Prices over time fluctuate for various reasons, but the two main high-level ones are: 1) inflation and 2) changes in the quality of the good or service. Inflation is a measurement of the change in the purchasing value of money. What is implicit in measuring inflation is that you are comparing the change in cost over time of inherently the same thing. For many things there is not a huge change in quality (either real or perceived) over time so you don’t need to think about controlling for it when trying to measure inflation. For example, the pound of your favourite butter you bought from the store is probably nearly identical in quality to what it was last year or perhaps even a decade or more ago. Any change in the price of butter can be attributed to inflationary pressures (either demand-pull or cost-push).

But the quality of other things do change over time, and one of those things is the average footballer in a league. The EPL teams have massive amounts of money, with even the mid-table teams being able to outspend all hit the elitist of elite in the other big leagues. This has allowed EPL teams to bring in a higher quality of player over time; simply put, they’re not buying the same pound of butter (i.e. the average player) that they used to. If you want to measure the actual inflation rate, you need to control for this change in quality to understand how the buying power of the money has changed.

Controlling for this change in quality is not easy, so I am not attempting to trivialise it, but it’s important to note. Let’s imagine a really simple situation where in Year 1 Luis Suarez is the only player sold and he went for a fee of £100m. In Year 2 Kevin Stewart is the only player sold for £5m. TPI would show a massive change from Year 1 to Year 2, but was there a huge (negative) change in “inflation”? Probably not, we need to attempt to control for the difference in quality of Luis Suarez and Kevin Stewart if we want to know the inflation rate.

As I said though in my original post, TPI has shown huge changes from year-to-year in the average cost of an EPL transfer, which far exceed any reasonable conclusion around it being driven mostly by changes in quality of the average player. However, some of the change is due to the quality of the average player getting better over time, and if we want to talk about “inflation” we would need to control for that.

5 – Graeme Riley responding to the point above:

Interesting point re quality and no doubt has a ring of truth, however I would take a slightly different approach.

As you state, the most familiar form of inflation is RPI, something which affects our everyday life and so which each of us feels directly impacted by. It is therefore relatively easy to understand. But just how is it calculated? The authorities take a basket of goods and calculated the cost of these goods and compare it with the same basket in a previous period. However, occasionally, the basket is changed. Quality changes gradually for some items in the basket (butter, milk – gold top becomes blue then green then red….) but for some items there is a more profound and rapid change. 15 years ago palm pilots were the greatest invention known to man (or at least my then boss) as they replaced cumbersome filofaxes. Now even the most basic mobile phone has more capacity than the computers that sent man to the moon. This is a clear change in quality, but the cost is probably lower now than then.

However football is, in my opinion, different again. The mistake made in the “medium” article is that it takes general everyday inflation and tries to use this in the context of football finances. The markets are however radically different and need to be seen as such – there is no completely free flow of capital between the two markets in question. Bread from 1992-93 can be compared in quality to bread today – it would be rather mouldy however and comparatively expensive. Paul Stewart can’t really be compared to Naby Keita, they are unique individuals – the latter was already mouldy in 1992-93, let alone now and comparatively expensive even then. Football cash does not flow into the mainstream economy (at least directly), nor vice versa.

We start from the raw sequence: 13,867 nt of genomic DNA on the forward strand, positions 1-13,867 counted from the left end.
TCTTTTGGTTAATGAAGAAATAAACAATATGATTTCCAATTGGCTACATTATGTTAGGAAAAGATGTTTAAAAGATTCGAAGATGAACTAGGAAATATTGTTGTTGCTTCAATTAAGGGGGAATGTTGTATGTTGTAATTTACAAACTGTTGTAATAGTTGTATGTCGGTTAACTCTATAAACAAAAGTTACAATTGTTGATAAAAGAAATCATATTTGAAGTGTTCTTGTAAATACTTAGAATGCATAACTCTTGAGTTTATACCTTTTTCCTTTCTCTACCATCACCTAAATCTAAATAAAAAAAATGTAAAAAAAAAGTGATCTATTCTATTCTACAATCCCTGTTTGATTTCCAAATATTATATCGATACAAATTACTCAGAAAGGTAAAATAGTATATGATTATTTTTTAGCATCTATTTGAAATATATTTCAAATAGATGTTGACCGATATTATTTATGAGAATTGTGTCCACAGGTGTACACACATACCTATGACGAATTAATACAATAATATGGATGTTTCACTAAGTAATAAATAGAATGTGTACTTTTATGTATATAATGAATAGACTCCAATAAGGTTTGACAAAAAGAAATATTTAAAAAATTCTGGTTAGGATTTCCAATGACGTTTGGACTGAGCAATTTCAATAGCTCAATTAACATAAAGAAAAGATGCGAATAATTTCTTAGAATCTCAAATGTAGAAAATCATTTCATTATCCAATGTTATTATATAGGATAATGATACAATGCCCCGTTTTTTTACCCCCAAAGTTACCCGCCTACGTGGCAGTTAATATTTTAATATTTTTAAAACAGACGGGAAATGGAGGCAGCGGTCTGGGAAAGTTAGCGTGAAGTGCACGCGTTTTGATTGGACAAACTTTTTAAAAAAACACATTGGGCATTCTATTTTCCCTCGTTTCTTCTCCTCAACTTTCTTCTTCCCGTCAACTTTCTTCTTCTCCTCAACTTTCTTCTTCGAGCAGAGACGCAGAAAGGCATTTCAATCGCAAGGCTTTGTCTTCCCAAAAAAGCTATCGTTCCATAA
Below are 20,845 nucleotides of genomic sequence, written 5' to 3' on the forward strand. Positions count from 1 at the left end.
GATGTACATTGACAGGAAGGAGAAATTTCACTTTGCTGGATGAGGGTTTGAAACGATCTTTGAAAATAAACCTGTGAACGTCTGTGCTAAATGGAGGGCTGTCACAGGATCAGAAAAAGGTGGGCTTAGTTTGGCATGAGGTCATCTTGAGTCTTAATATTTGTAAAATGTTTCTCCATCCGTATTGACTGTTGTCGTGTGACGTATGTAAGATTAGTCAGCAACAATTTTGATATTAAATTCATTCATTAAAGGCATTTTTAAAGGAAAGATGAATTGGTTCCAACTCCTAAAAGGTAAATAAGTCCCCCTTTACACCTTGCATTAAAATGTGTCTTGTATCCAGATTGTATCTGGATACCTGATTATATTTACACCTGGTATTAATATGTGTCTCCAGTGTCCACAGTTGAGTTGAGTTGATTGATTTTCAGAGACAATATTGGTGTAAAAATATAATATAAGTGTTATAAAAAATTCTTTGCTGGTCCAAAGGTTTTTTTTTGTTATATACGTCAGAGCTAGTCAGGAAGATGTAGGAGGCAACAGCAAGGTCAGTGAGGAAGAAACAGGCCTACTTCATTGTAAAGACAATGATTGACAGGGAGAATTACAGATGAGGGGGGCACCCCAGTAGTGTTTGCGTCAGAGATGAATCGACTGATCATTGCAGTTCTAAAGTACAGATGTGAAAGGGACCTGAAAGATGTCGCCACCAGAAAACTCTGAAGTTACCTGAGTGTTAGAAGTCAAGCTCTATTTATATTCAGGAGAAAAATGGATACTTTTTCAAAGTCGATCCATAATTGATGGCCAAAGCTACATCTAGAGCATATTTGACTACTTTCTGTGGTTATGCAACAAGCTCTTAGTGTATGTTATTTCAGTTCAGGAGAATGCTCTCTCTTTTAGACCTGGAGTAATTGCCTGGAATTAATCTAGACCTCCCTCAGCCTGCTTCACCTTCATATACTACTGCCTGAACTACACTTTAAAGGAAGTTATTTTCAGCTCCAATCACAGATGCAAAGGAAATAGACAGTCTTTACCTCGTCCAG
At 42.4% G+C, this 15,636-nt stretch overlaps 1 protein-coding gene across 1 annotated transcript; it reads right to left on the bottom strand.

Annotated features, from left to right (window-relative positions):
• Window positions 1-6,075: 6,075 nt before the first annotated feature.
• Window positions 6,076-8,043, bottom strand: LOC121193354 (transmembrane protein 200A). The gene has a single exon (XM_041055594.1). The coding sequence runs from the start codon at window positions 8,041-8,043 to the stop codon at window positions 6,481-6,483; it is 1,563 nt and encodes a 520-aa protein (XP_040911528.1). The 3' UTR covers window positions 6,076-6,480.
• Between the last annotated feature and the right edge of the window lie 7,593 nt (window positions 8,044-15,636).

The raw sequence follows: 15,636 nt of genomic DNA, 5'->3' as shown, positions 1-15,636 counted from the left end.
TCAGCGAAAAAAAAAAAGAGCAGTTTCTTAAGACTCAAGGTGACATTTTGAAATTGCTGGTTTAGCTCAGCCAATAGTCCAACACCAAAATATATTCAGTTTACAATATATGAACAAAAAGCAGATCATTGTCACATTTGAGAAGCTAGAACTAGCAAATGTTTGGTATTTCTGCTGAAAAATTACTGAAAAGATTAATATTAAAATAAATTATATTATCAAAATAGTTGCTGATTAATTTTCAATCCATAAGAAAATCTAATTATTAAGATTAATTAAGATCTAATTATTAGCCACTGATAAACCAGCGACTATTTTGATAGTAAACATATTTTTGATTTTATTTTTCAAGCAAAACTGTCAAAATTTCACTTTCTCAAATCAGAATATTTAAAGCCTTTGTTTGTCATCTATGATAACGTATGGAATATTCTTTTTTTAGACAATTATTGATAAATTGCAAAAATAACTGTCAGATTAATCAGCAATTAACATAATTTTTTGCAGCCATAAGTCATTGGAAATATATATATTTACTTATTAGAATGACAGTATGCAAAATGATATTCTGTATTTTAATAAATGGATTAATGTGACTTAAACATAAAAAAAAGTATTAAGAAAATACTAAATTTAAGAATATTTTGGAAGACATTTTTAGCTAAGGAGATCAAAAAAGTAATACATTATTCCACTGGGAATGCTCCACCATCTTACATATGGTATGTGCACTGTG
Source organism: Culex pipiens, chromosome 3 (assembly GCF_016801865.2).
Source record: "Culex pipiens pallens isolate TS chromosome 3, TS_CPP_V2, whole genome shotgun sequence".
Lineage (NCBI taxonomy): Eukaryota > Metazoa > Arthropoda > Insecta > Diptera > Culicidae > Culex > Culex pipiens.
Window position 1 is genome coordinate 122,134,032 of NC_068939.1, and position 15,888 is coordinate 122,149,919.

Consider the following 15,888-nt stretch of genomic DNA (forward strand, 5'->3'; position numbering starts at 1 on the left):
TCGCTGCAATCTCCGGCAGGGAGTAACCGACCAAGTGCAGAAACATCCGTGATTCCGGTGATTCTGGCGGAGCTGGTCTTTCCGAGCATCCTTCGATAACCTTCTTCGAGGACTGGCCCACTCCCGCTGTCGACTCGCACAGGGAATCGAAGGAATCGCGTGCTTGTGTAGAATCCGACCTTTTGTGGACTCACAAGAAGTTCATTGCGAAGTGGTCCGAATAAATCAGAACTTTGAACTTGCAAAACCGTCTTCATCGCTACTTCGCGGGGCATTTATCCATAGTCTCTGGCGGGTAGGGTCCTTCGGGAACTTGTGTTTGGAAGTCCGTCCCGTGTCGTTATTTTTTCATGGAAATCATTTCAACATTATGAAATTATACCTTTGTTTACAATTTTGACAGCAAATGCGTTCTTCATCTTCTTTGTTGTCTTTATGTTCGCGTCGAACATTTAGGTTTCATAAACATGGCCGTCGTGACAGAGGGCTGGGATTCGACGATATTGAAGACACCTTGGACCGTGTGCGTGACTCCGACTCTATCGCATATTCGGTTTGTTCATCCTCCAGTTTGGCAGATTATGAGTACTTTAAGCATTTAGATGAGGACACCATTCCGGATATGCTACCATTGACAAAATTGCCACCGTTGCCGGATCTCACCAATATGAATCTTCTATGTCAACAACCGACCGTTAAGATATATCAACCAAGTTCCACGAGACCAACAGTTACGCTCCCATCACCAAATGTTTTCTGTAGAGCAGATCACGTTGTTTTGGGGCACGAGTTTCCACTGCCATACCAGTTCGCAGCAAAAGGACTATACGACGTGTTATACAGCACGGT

However, the larger the sample sizes, the less any individual item distorts the total or average value and so the football basket comparison gains validity. Using the one extreme example, we are not comparing the sale of one player Luis Suarez with another in Kevin Stewart – there is a full basket of players to choose from. Possibly not large enough to rule out sample size impacts entirely, but there is a free enough flow of cash to ensure that there is a large enough sample to give at least a trend – generally 160-200 transfers every season. And the trend has, with one or two exceptions, remained constant over a quarter of a century.

Yes, there is undoubtedly an improvement in quality of players between 1992 and now – but surely the salient point is that this movement in quality is available to every club – it is not a closed shop but a free market, the only constraints being the wealth and risk profiles of the clubs at any given time. Rather than quality being the driver of price inflation, I would actually argue that quantity is the driver. All players are getting better compared to their predecessors, but the difference between elite and non-elite is dwindling over time. The return is diminishing between different grades of players as clubs stock up on more and more international players. As the gap narrows, it becomes more and more expensive to maintain that competitive advantage. Take as an example the difference between Willie Young, Arsenal cloghorse centre half in the same era as Alan Hansen, compared to Koscielny or Vertonghen and Lovren or van Dijk nowadays. That gap has narrowed to an almost infinitesimally small amount (even if we don’t like to admit it) compared to 20 or 30 years ago and so clubs have to pay a premium to maintain that advantage.

Yes, quality has changed and no doubt has an impact on price, but so does the quality differential. If all players are become better at the same rate and there are the same volume of players available, by logic there would be no inflation. In this case it can only be the change in quantity that is driving price in this market.

Sorry, bit of a ramble there…..

Articles published on The Tomkins Times this week:

Monday July 23rd:

Who Do The Reds Still Need To Sign This Summer?, by Various.

Tuesday July 24th:

The Sums That Make Up A Squad, by Yiannis.

Wednesday July 25th:

2018 – Liverpool’s Best Year For Transfers … EVER? Can Reds Finally Lift Title?,by Paul Tomkins.